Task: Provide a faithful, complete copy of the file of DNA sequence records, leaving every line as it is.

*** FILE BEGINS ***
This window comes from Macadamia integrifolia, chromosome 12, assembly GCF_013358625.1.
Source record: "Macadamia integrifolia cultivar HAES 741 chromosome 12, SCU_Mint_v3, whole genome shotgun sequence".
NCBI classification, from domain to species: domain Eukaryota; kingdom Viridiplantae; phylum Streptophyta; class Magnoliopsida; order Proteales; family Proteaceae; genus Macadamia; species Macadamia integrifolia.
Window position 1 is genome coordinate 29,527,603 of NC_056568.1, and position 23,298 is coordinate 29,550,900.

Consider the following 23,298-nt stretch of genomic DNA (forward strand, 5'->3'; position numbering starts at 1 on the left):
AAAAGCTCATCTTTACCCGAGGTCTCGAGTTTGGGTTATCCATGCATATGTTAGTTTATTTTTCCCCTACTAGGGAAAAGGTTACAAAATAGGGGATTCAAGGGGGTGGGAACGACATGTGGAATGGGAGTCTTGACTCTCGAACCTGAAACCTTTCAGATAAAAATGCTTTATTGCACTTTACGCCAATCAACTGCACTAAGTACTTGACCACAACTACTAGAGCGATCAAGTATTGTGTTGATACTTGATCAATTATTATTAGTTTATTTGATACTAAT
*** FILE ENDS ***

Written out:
This window comes from Macadamia integrifolia, chromosome 12, assembly GCF_013358625.1.
Source record: "Macadamia integrifolia cultivar HAES 741 chromosome 12, SCU_Mint_v3, whole genome shotgun sequence".
NCBI classification, from domain to species: domain Eukaryota; kingdom Viridiplantae; phylum Streptophyta; class Magnoliopsida; order Proteales; family Proteaceae; genus Macadamia; species Macadamia integrifolia.
Window position 1 is genome coordinate 29,527,603 of NC_056568.1, and position 23,298 is coordinate 29,550,900.

Consider the following 23,298-nt stretch of genomic DNA (forward strand, 5'->3'; position numbering starts at 1 on the left):
AAAAGCTCATCTTTACCCGAGGTCTCGAGTTTGGGTTATCCATGCATATGTTAGTTTATTTTTCCCCTACTAGGGAAAAGGTTACAAAATAGGGGATTCAAGGGGGTGGGAACGACATGTGGAATGGGAGTCTTGACTCTCGAACCTGAAACCTTTCAGATAAAAATGCTTTATTGCACTTTACGCCAATCAACTGCACTAAGTACTTGACCACAACTACTAGAGCGATCAAGTATTGTGTTGATACTTGATCAATTATTATTAGTTTATTTGATACTAAT